Sunday, 27 February 2011

Bouguereau's Nympha and Satyr.

Just a quick post to show some love for William Bouguereau, and admiration, in particular, for his painting Nymphs and Satyr (1873). Apropos of nothing in particular, except I was put in mind of it discussing the perfect female figure with a learned associate. It's indeed a beguiling, joyous, luminous picture. By all accounts the original has the power to stop people in their tracks, a power that clearly transcends its subject matter. My friend happens to be a surgeon, well placed to comment on the nigh-miraculous anatomical perfection of the figures in Bouguereau's paintings. He also commented on the light that is in the painting. As a humble artist slowly achieving incremental technical improvements, I can only hold this up as a gage by which to measure awesomeness, and a distant goal to aspire to. It shows what human hands are capable of creating.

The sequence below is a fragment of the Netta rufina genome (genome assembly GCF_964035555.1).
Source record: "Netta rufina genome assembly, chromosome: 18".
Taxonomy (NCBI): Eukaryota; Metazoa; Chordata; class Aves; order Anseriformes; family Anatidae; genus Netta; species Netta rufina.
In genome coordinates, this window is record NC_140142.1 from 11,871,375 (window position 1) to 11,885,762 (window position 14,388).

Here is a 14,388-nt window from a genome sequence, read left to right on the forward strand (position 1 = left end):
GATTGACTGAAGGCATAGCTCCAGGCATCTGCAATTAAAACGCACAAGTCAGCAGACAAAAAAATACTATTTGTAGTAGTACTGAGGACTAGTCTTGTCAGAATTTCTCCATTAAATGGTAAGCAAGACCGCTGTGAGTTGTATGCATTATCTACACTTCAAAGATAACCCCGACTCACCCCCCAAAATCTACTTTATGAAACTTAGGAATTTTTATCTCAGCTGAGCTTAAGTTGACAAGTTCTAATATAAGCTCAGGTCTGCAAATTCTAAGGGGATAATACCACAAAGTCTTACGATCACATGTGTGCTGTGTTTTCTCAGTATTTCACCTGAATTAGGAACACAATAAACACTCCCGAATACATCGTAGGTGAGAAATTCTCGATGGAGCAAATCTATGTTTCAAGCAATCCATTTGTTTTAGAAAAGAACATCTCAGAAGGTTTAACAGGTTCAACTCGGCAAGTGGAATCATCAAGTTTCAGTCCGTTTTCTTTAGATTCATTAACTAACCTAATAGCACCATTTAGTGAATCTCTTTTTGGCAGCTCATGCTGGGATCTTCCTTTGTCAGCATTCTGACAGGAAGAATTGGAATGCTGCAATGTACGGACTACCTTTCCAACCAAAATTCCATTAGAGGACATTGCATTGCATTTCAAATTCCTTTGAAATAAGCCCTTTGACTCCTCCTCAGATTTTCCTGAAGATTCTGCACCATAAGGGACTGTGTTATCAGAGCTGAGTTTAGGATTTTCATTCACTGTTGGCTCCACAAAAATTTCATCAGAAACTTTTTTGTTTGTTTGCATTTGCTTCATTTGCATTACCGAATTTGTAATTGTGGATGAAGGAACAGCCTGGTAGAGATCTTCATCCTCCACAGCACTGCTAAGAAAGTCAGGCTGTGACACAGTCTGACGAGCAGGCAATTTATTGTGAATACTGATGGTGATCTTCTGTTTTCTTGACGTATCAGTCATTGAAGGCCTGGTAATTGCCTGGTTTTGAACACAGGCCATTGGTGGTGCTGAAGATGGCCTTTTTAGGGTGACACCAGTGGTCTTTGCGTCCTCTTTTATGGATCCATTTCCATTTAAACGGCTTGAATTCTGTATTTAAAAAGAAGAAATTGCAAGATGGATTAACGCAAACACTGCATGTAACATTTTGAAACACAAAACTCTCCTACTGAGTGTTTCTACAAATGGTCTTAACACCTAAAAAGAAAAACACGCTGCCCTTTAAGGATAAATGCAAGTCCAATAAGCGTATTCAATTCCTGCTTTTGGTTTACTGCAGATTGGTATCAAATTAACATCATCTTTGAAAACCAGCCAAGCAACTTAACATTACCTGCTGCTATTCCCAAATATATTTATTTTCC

Subject matter wise the image is somewhat echoed by J. W. Waterhouse's Hylas and the Nymphs (1896), though obviously Bouguereau's piece is more lively (despite being more finely rendered). Waterhouse introduced a wistful, intense, slightly sombre tone (common to many of his works). The way one of the females grip's the solitary male figure's arm is very similar in both these paintings. Waterhouse's hero is being lured to his doom; there is nothing, meanwhile, to suggest that anything more untoward than a dunking awaits Bouguereau's satyr. Fortunately his female companions are nymphs of the wood rather than the water, and they are more interested in teasing than entrapping.

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